Porcelain, this material considered immutable over time, is at the foundation of my research. Through representation of iconic signs and technological manipulations, my work evokes the cycle of transformation of this material and a perpetual slippage of meaning in the perception of natural phenomena. Mes créations débutent avec la prémisse qu’avant sa cuisson, l’argile est souple et peut être indéfiniment transformée si elle reste humide. Lorsque l’argile cuit, elle devient irréversiblement céramique. The process of firing renders this material stable and permanent, thereby conserving its characteristics of stability and immutability for millennia. My explorations with this material have led me to develop different strategies for unsettling the inherent characteristics of ceramics and suggesting that this material could collapse again into a soft state and stay in perpetual transformation. My interest in the chemical and physical characteristics of clay is combined with my fascination with biomimicry and the incredible capacity of animals to adapt to their environment. For example, birds living in urban settings who use trash to build their nest in ingenious ways animate and inspire some of my creations. My research is also inspired by a phenomenon called zoochory whereby animals have an impact on the landscape by inadvertently transporting in their fur or feathers pollen or seeds of different plant species. This is the case for bats living in tropical forests, who are considered important pollinators, contributing to the growth of a variety of tropical fruits.
My interest in fauna and flora and in landscapes in perpetual transformation manifests and translates itself in different ways in my practice. My research of the last few years concerns the “translation” of material through such technological processes as 3D scanning, modelling and printing. This process of the technological translation of matter is combined with a multitude of everyday studio objects, such as boxes, packing materials and containers, which are reproduced in porcelain and then assembled in various ways. It is through these juxtapositions—of familiar functional materials that form the landscape of the studio with other elements that have been translated by means of various technologies before being reproduced in porcelain—that my creations are realized. It is the case of my 2020-2021 body of work titled Les herbes de passage.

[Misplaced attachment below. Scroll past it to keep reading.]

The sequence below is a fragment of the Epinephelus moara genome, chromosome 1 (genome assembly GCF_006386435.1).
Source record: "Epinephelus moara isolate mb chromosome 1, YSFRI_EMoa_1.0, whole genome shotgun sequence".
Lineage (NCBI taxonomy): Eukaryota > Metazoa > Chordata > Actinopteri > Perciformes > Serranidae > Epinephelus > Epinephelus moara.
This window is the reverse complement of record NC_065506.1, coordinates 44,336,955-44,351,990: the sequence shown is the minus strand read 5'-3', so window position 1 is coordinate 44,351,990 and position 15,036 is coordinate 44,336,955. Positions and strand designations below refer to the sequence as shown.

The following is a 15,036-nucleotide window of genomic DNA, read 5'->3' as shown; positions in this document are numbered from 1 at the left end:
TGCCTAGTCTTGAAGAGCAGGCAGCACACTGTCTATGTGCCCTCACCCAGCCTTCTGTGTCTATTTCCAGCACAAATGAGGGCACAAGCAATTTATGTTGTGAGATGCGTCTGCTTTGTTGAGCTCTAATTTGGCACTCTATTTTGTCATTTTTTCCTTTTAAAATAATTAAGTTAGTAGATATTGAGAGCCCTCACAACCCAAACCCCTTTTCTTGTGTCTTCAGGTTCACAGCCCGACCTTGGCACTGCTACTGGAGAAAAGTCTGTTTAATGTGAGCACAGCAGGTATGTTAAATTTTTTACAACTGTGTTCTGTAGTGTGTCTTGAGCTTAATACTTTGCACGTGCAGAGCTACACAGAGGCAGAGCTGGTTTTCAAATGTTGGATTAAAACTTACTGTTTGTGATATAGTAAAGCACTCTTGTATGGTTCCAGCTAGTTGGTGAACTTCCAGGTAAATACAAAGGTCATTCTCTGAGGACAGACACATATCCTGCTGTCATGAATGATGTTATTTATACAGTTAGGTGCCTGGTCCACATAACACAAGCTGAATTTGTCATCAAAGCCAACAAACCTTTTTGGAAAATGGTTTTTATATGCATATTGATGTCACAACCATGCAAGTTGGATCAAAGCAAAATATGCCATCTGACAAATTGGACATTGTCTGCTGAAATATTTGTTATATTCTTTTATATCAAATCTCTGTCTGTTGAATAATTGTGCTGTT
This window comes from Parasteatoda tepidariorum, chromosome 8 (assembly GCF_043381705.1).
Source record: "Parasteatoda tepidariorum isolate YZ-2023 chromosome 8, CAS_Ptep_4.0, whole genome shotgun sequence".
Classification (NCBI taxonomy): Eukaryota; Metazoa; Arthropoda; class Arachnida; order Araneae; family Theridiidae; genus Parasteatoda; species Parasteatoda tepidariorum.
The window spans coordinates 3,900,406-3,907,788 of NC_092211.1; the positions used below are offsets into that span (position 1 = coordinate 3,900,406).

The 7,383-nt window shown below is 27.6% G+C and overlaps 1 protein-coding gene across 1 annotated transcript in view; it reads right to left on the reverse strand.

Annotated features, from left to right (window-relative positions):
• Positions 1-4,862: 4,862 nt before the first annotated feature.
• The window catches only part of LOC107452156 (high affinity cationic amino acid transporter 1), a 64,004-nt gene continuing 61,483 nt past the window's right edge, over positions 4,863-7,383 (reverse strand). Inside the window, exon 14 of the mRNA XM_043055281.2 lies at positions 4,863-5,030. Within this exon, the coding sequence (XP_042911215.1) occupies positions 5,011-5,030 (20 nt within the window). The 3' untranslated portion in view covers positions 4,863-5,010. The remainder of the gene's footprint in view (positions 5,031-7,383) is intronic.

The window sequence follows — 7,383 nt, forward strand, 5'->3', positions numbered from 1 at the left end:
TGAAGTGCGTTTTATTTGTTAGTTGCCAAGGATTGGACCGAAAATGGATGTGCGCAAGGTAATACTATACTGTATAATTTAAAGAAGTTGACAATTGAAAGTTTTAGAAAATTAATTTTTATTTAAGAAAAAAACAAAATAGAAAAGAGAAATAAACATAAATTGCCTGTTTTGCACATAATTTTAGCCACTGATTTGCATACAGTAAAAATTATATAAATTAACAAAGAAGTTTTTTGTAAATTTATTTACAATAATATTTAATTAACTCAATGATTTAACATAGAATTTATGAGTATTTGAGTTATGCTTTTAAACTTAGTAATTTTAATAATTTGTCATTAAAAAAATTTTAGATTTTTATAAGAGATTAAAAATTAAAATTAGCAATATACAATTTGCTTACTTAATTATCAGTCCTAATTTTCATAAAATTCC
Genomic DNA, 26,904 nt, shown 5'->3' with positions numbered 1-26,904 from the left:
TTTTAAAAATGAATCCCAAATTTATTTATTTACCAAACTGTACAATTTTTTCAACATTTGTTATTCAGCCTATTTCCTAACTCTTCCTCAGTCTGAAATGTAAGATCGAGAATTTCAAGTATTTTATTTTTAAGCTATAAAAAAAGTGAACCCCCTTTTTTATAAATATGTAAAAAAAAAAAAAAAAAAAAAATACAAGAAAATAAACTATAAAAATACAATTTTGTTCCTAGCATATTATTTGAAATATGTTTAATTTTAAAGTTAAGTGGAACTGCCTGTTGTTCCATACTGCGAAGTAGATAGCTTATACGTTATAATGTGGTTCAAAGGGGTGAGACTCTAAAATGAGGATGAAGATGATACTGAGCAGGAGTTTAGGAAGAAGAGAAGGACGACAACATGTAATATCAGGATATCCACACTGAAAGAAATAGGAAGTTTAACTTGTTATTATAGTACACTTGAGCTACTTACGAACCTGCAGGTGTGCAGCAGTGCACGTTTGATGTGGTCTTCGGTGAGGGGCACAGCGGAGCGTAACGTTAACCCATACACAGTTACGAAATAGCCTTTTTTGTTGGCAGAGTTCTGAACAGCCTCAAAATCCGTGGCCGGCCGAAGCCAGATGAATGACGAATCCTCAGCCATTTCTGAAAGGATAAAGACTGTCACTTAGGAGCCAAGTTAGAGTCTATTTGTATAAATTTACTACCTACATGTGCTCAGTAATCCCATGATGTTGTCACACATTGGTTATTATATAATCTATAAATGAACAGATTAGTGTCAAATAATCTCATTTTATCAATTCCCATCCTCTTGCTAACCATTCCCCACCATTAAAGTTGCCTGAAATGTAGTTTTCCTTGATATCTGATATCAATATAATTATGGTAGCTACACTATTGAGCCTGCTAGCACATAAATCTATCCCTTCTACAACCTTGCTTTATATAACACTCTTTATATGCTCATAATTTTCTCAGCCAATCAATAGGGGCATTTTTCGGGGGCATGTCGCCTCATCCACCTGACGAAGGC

My most recent work has taken a new tangent which seems to open several possibilities. For several years, I have been working with a porcelain that I make from raw materials that I buy from different suppliers. However, during the last few years, the pandemic has revealed the fragility of the supply chain. When looking for alternative raw materials that were not available from suppliers, I started to reflect on rocks and minerals that are part of the Québec landscape. These local materials would also have the advantage of shrinking my ecological footprint and of allowing me to have a more self-sufficient practice. Since all raw materials used in ceramics have mineral origins, I started research on locally available rocks and minerals that could be eventually incorporated into my clay bodies or my glazes. Through this preliminary research, I established that I was not only interested in finding substitutes for raw materials available from suppliers, but also in finding rocks and minerals that could add textures to enrich the already deeply material experience of ceramics. This process allows me to add a new layer of meaning to my work where I now evoke landscape through the use of materials taken from specific landscapes. This new methodology of harvesting my own raw materials is a logical continuation of my practice, already deeply anchored in references to natural phenomena and the passage of time that inevitably brings changes.